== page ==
While a victor of the presidential election proved difficult to determine, education initiatives won big on Election Day, especially with regard to school construction and facilities. The nation's voters last month approved almost all school-funding proposals. Among the standouts:
- Arizona passed a referendum that would raise the state sales tax to 5.6 percent from 5 percent to pay for such things as school construction and repair, smaller class sizes and a longer school year.
- A measure was passed in California that will make it easier for school districts to pass construction-bond issues by reducing the vote to a 55 percent majority from a two-thirds supermajority.
- Voters in a dozen Colorado school districts approved school-construction bonds totaling $654 million. In addition, nine of 14 property-tax increases proposed for schools passed.
- Hartford, Connecticut voters overwhelmingly approved a $825 million capital-improvements plan to renovate each of the district's 22 school buildings.
- North Carolina voters overwhelmingly approved a $3.1 billion bond issue to construct new buildings and renovate and modernize existing facilities at the state's colleges and universities. In addition, voters in Wake County passed by a comfortable margin a $500 million bond referendum.
- Oklahoma passed a referendum that would amend the state constitution to allow individual school districts to eliminate annual votes on school levies with approval from local voters.
- An initiative was passed in Washington state that would devote a portion of state lottery funds to school construction and education programs.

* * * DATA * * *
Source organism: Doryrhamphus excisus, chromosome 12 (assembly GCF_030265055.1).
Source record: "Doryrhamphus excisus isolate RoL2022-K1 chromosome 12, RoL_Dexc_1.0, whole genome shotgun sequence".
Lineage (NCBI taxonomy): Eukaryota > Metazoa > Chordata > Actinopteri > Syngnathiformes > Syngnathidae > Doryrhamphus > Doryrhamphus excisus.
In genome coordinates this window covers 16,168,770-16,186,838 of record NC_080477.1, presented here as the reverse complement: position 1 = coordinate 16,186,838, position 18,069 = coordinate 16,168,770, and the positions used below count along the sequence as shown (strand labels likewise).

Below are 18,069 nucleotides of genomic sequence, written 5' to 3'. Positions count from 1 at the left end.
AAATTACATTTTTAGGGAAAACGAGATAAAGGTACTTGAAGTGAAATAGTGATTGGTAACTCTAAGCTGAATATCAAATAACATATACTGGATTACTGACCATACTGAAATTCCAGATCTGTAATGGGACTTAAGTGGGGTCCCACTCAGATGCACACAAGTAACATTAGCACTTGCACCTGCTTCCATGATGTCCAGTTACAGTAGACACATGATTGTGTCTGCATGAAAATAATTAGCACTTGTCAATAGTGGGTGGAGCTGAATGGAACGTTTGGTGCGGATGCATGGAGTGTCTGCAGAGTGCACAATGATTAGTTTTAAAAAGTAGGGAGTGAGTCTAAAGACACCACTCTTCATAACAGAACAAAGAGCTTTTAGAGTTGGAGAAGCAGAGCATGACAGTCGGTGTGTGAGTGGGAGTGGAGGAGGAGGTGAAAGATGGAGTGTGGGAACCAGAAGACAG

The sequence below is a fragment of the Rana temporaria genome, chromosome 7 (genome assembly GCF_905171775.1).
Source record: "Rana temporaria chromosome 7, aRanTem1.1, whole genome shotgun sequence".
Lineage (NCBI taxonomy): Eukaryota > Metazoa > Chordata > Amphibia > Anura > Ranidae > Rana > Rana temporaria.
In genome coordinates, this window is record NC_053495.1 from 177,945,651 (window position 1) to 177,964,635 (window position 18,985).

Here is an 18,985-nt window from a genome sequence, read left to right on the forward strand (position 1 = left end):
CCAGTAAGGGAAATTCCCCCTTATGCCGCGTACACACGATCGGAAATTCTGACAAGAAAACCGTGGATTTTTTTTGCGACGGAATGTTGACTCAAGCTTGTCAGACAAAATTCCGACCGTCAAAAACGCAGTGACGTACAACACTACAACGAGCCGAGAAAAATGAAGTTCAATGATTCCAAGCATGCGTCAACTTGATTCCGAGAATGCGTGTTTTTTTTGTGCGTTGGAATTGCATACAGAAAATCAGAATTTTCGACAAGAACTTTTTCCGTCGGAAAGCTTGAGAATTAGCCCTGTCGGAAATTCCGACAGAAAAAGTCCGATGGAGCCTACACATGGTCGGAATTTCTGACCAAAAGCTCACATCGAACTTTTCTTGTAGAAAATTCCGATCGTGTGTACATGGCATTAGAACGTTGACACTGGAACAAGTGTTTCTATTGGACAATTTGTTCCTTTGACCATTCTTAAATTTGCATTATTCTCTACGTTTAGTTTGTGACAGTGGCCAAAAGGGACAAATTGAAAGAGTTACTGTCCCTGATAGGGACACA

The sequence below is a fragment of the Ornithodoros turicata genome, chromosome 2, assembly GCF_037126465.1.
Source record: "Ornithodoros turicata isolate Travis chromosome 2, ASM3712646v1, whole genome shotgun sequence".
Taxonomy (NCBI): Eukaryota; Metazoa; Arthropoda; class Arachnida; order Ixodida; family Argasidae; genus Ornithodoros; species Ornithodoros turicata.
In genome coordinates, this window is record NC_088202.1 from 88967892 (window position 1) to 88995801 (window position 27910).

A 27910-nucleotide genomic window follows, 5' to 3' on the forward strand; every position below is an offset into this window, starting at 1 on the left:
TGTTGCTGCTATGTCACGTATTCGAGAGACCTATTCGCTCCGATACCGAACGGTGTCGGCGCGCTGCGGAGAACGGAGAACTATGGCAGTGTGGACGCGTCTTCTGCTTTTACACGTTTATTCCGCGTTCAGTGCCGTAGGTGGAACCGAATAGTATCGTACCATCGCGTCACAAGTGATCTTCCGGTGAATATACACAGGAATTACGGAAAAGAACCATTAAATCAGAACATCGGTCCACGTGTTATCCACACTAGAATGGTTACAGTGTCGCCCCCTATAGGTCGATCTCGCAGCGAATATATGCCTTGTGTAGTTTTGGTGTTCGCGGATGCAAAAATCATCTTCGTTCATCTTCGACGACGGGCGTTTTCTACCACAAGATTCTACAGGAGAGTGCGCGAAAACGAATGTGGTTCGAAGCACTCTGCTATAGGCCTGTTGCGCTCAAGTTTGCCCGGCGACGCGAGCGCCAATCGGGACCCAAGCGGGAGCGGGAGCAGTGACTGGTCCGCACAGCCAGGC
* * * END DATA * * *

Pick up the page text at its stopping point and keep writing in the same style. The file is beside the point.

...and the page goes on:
Even though state and local education initiatives were successful, as of this writing, education support at the federal level was still at an impasse. A proposed record-breaking education-funding plan slipped through the cracks during Congress' lame-duck session due in large part to the uncertainty of who the next president will be. The initiative would have been the largest-ever single increase in the Education Department's budget - a 21 percent jump of roughly $7.5 billion from last year.
Included in the spending plan was $1.3 billion for school construction. While equal to the amount President Clinton requested, it deviated from his plan by allowing districts to spend some of the money on education needs other than facilities.
Support at the polls for school construction and facilities is a welcome sign, and is vital as districts across the nation scramble to provide new and improved buildings for current and future students. But as more money becomes available for construction, administrators must ensure that time, energy and dollars are well-spent - upfront - on planning and design. By spending more in the beginning, a significant amount can be saved in the long run.
And we all know about the importance of good planning and design. After all, wasn't it primarily a lack of planning for potential voting irregularities and poor design of ballots in a number of counties in Florida that prompted the presidential-election fiasco?